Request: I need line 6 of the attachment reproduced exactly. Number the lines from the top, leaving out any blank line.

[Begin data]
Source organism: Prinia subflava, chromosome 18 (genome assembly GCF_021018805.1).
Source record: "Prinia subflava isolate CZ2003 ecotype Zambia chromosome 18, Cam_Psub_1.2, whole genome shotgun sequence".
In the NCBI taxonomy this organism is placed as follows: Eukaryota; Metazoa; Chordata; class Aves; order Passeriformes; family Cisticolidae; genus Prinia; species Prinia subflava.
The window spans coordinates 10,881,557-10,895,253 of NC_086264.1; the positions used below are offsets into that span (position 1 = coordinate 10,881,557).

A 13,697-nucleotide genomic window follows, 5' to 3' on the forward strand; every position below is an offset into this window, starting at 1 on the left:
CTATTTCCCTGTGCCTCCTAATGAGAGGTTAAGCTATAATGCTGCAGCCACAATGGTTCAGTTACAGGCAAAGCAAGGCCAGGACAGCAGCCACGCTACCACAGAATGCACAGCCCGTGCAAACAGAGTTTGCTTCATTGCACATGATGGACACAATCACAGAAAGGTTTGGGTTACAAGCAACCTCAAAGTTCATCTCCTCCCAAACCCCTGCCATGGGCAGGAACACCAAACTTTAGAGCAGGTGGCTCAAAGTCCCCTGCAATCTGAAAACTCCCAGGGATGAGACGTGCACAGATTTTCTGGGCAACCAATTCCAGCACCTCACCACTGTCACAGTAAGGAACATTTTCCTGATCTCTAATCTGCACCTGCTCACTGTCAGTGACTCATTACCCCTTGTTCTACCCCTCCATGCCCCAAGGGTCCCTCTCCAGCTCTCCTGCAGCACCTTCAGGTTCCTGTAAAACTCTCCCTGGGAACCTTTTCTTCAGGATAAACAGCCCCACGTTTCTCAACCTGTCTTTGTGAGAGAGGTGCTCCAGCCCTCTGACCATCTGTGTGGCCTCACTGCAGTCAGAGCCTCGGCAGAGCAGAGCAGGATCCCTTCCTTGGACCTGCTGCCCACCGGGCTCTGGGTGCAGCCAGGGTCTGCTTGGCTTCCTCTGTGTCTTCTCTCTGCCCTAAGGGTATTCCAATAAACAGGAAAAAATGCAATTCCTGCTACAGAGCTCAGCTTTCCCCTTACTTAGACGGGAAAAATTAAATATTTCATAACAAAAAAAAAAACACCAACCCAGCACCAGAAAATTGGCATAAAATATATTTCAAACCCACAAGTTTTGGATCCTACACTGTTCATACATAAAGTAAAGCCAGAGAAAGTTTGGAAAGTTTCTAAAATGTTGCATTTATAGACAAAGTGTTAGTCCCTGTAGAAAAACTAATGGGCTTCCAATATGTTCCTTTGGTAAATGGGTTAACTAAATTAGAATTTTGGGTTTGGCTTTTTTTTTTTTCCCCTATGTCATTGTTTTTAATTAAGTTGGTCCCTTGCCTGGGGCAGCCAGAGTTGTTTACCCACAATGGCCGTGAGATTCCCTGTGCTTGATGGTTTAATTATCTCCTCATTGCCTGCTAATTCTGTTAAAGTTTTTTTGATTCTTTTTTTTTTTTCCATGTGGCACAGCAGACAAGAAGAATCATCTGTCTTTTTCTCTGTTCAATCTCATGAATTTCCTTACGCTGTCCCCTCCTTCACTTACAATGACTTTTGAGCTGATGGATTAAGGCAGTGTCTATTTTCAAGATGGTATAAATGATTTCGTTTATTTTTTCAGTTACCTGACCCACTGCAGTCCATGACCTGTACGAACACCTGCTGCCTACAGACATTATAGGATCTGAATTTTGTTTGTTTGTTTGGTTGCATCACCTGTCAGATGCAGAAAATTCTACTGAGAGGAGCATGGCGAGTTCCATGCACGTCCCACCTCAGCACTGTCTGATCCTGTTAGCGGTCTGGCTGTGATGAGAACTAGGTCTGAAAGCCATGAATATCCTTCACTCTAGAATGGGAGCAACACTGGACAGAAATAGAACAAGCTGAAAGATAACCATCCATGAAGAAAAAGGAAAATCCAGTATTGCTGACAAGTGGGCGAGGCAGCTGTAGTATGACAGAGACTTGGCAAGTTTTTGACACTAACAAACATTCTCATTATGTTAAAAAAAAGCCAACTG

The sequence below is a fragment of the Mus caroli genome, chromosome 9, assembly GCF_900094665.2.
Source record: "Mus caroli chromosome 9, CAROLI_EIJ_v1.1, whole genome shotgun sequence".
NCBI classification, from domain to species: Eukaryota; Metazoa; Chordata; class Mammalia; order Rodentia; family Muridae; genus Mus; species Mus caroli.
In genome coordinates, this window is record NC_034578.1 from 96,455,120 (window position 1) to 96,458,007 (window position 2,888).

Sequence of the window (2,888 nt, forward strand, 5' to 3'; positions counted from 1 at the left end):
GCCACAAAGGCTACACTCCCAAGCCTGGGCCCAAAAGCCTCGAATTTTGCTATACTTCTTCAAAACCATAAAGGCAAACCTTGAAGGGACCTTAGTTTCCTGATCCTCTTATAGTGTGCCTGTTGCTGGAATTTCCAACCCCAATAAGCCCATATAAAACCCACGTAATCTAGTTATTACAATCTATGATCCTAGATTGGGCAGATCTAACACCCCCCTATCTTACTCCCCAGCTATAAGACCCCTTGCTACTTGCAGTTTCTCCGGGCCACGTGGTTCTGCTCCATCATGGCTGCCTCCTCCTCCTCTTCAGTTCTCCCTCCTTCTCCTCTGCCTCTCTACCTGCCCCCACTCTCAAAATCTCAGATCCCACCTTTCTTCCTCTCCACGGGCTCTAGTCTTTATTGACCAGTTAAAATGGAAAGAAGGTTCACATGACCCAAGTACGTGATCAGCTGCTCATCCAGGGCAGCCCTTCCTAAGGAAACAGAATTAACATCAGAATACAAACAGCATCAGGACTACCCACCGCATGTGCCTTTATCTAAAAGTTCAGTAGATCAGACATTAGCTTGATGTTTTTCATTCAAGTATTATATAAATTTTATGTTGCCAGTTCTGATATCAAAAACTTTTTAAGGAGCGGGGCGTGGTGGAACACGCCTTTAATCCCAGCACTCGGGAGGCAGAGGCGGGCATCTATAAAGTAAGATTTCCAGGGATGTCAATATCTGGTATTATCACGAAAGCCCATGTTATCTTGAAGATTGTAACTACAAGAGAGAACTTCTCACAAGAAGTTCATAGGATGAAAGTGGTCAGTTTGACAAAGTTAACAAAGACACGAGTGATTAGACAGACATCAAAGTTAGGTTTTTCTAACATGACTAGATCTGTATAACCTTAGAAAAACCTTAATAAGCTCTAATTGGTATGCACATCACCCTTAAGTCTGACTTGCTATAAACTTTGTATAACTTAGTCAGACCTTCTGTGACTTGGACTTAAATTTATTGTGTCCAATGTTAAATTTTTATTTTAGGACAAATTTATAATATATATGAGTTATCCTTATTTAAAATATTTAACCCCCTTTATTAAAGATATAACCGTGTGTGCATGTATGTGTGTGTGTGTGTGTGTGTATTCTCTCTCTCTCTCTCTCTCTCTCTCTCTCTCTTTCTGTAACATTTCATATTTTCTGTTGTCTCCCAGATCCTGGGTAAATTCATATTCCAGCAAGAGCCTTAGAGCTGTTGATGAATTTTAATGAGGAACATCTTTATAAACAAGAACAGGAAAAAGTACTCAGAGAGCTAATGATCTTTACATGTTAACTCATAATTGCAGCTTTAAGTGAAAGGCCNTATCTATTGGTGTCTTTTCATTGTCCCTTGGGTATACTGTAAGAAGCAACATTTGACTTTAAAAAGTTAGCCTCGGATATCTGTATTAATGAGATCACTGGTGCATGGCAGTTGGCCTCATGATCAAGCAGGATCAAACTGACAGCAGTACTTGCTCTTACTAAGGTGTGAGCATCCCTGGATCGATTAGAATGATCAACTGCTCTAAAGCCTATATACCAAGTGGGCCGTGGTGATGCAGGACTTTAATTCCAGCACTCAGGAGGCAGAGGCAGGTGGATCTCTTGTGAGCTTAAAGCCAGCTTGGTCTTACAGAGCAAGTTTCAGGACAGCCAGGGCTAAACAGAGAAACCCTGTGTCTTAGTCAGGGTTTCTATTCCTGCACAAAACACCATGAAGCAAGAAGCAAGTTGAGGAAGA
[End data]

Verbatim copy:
CTATTTCCCTGTGCCTCCTAATGAGAGGTTAAGCTATAATGCTGCAGCCACAATGGTTCAGTTACAGGCAAAGCAAGGCCAGGACAGCAGCCACGCTACCACAGAATGCACAGCCCGTGCAAACAGAGTTTGCTTCATTGCACATGATGGACACAATCACAGAAAGGTTTGGGTTACAAGCAACCTCAAAGTTCATCTCCTCCCAAACCCCTGCCATGGGCAGGAACACCAAACTTTAGAGCAGGTGGCTCAAAGTCCCCTGCAATCTGAAAACTCCCAGGGATGAGACGTGCACAGATTTTCTGGGCAACCAATTCCAGCACCTCACCACTGTCACAGTAAGGAACATTTTCCTGATCTCTAATCTGCACCTGCTCACTGTCAGTGACTCATTACCCCTTGTTCTACCCCTCCATGCCCCAAGGGTCCCTCTCCAGCTCTCCTGCAGCACCTTCAGGTTCCTGTAAAACTCTCCCTGGGAACCTTTTCTTCAGGATAAACAGCCCCACGTTTCTCAACCTGTCTTTGTGAGAGAGGTGCTCCAGCCCTCTGACCATCTGTGTGGCCTCACTGCAGTCAGAGCCTCGGCAGAGCAGAGCAGGATCCCTTCCTTGGACCTGCTGCCCACCGGGCTCTGGGTGCAGCCAGGGTCTGCTTGGCTTCCTCTGTGTCTTCTCTCTGCCCTAAGGGTATTCCAATAAACAGGAAAAAATGCAATTCCTGCTACAGAGCTCAGCTTTCCCCTTACTTAGACGGGAAAAATTAAATATTTCATAACAAAAAAAAAAACACCAACCCAGCACCAGAAAATTGGCATAAAATATATTTCAAACCCACAAGTTTTGGATCCTACACTGTTCATACATAAAGTAAAGCCAGAGAAAGTTTGGAAAGTTTCTAAAATGTTGCATTTATAGACAAAGTGTTAGTCCCTGTAGAAAAACTAATGGGCTTCCAATATGTTCCTTTGGTAAATGGGTTAACTAAATTAGAATTTTGGGTTTGGCTTTTTTTTTTTTCCCCTATGTCATTGTTTTTAATTAAGTTGGTCCCTTGCCTGGGGCAGCCAGAGTTGTTTACCCACAATGGCCGTGAGATTCCCTGTGCTTGATGGTTTAATTATCTCCTCATTGCCTGCTAATTCTGTTAAAGTTTTTTTGATTCTTTTTTTTTTTTCCATGTGGCACAGCAGACAAGAAGAATCATCTGTCTTTTTCTCTGTTCAATCTCATGAATTTCCTTACGCTGTCCCCTCCTTCACTTACAATGACTTTTGAGCTGATGGATTAAGGCAGTGTCTATTTTCAAGATGGTATAAATGATTTCGTTTATTTTTTCAGTTACCTGACCCACTGCAGTCCATGACCTGTACGAACACCTGCTGCCTACAGACATTATAGGATCTGAATTTTGTTTGTTTGTTTGGTTGCATCACCTGTCAGATGCAGAAAATTCTACTGAGAGGAGCATGGCGAGTTCCATGCACGTCCCACCTCAGCACTGTCTGATCCTGTTAGCGGTCTGGCTGTGATGAGAACTAGGTCTGAAAGCCATGAATATCCTTCACTCTAGAATGGGAGCAACACTGGACAGAAATAGAACAAGCTGAAAGATAACCATCCATGAAGAAAAAGGAAAATCCAGTATTGCTGACAAGTGGGCGAGGCAGCTGTAGTATGACAGAGACTTGGCAAGTTTTTGACACTAACAAACATTCTCATTATGTTAAAAAAAAGCCAACTG